Sherlock

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English[edit]

Etymology[edit]

Supposedly from an Old English scir-lock "bright-lock". One of a group of surnames originally denoting hair colour, parallel to Blacklock, Harlock (har "grey"), Silverlock.

Proper noun[edit]

Sherlock

  1. An English surname​.
  2. A rare male given name transferred from the surname.
  3. (humorous) A detective (from Sherlock Holmes), especially used ironically to address somebody who has stated the obvious.

Derived terms[edit]

See also[edit]

Verb[edit]

Sherlock (third-person singular simple present Sherlocks, present participle Sherlocking, simple past and past participle Sherlocked)

  1. (informal) To deduce; to figure out; to solve.
    • 1921, Eleanor Hallowell Abbott, Rainy Week, E. P Dutton (1921), page 77:
      "Anybody could have Sherlocked at a glance," sniffed young Kennilworth, "that it had been packed by a crazy person!"
    • 1921, C. N. Williamson & A. M. Williamson, The Brightener, Doubleday (1921), page 274:
      But almost at once I told myself that I ought to have Sherlocked the truth the moment this troubled, beautiful being had appeared on deck.
    • 1997, Bharati Mukherjee, Leave It to Me, Fawcett Columbine (1997), ISBN 9780307792297, unnumbered page:
      He wasn't crew, and he wasn't talent. I Sherlocked that from his clothes: []
    • For more examples of usage of this term, see the citations page.
  2. (informal) To search; to hunt; to seek.
    • 1908, The Blue and Gold, Volume 35, page 52:
      That afternoon when the boys were in the field Mr. Frickstad sherlocked around in the tents and under the cots looking for a missing rocking-chair.
    • 1917, The National Provisioner, Volume 56, Part 1, page 33:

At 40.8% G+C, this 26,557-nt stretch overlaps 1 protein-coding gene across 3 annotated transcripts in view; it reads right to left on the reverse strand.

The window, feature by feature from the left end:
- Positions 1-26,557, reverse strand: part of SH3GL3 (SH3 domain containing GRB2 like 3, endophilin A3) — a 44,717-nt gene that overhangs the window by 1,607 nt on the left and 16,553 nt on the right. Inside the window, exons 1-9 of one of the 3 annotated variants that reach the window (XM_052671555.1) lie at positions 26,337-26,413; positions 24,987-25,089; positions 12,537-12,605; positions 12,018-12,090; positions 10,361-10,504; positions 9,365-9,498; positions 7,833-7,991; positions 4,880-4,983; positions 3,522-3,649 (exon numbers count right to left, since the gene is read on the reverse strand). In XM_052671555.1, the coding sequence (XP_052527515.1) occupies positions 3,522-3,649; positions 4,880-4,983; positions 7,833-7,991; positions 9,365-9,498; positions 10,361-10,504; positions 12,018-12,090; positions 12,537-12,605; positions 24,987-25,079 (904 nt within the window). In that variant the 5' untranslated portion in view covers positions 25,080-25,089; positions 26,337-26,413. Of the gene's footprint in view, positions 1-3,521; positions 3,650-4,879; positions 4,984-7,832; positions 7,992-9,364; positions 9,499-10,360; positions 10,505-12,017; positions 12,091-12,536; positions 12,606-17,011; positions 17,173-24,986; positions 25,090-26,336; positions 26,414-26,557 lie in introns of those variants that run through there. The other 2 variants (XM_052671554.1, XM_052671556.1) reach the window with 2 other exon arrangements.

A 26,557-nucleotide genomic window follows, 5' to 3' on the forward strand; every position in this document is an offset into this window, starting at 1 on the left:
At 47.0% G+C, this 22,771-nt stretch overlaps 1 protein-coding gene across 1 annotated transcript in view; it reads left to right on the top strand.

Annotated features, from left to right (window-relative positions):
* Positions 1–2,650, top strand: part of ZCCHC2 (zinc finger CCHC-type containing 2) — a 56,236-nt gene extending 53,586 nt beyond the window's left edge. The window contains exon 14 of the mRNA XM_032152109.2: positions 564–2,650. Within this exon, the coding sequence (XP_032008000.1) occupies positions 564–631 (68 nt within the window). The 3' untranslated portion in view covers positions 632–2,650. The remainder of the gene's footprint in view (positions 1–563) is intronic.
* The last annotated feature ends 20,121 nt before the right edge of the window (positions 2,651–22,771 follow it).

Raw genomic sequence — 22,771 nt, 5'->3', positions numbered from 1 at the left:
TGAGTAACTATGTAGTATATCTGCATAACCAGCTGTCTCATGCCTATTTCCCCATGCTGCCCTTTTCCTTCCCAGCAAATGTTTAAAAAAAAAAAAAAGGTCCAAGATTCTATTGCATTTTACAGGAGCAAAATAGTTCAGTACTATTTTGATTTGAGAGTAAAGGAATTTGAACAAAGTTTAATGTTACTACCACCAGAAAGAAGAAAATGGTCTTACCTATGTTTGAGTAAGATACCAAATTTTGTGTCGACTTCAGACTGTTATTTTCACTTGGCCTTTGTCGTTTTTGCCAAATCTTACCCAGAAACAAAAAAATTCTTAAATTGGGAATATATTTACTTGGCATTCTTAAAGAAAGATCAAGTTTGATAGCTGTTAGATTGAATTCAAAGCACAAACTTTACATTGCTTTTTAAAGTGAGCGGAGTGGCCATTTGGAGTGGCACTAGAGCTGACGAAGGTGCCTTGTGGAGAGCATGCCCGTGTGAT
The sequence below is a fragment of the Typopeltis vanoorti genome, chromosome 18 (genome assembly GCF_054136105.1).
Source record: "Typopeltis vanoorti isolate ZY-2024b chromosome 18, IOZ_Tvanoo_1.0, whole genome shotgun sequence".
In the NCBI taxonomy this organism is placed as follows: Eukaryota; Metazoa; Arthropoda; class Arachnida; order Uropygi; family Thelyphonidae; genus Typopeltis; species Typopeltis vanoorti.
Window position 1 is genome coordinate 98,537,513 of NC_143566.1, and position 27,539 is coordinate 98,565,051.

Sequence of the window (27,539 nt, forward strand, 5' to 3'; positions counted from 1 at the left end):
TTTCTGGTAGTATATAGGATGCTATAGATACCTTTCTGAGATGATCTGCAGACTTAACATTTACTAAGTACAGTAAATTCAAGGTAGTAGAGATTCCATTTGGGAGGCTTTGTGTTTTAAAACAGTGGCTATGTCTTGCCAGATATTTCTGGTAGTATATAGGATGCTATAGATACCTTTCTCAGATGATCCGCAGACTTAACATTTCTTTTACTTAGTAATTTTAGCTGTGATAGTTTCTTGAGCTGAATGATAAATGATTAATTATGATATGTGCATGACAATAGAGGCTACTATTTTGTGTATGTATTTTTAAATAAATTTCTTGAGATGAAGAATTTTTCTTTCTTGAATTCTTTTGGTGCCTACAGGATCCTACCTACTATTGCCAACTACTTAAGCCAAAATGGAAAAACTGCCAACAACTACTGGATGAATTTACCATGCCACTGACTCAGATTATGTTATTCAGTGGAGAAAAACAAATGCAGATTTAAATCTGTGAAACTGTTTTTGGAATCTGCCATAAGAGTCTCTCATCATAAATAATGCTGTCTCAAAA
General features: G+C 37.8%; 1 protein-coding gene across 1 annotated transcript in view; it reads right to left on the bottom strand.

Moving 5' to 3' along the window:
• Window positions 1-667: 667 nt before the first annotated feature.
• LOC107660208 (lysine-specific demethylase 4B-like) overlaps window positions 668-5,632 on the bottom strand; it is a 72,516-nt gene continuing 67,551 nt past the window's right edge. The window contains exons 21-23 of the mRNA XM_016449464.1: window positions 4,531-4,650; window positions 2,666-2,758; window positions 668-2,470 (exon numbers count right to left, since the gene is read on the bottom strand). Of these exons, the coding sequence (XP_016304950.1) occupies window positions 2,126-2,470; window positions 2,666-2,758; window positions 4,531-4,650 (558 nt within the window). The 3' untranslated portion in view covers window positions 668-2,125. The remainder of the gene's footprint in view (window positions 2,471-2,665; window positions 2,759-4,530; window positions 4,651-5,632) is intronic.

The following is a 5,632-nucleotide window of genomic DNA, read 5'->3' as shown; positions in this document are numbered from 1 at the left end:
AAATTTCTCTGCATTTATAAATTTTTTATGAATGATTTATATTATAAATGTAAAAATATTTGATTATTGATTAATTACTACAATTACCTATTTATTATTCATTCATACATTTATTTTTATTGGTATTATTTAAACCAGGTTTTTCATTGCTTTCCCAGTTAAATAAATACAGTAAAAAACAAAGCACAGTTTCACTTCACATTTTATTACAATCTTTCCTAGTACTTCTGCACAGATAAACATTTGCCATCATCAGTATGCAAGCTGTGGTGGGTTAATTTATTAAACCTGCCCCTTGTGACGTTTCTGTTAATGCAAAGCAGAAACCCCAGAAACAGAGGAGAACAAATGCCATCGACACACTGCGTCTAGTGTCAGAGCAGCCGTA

It is reported that Governor McCall will also appoint a committee to investigate the high cost of living, but in the meantime individual investigators have Sherlocked around and their stories would make DeQuincy's Life of an Opium Eater fade into insignificance.
    • 1919, Theatre Magazine, Volumes 29-30, page 24:
      Mlle. Belge's eyes Sherlocked over her chorus until it matched up those curls.
  3. (computing) To obsolete a unique feature in third-party software by introducing a similar or identical feature to the OS or a first-party program/app.
    • 2012, "You've been sherlocked", The Economist, 13 July 2012:
      The thing software developers fear most is being "sherlocked".
    • 2013, Alex Hern, "Sherlocked: how Mavericks is making some apps obsolete", The Guardian, 28 October 2013:
      All three developers are in a position common enough that it even has a name in the community. They have been "sherlocked".
    • 2014, Javed Anwer, "WhatsApp CEO mocks Apple for copying features", The Times of India, 3 June 2014:
      Last year, when Apple released iOS 7 it added a feature to the Photo app, allowing users to sort photos on the basis of location and date. Photoworks, a third-party app, too offered same functionality. In response, app developer Stephen Orth tweeted, "I guess my new app just got sherlocked."

References[edit]

  • Percy Hide Reaney, The Origin of English Surnames, Percy Hide Reaney, Routledge, 1967, p. 235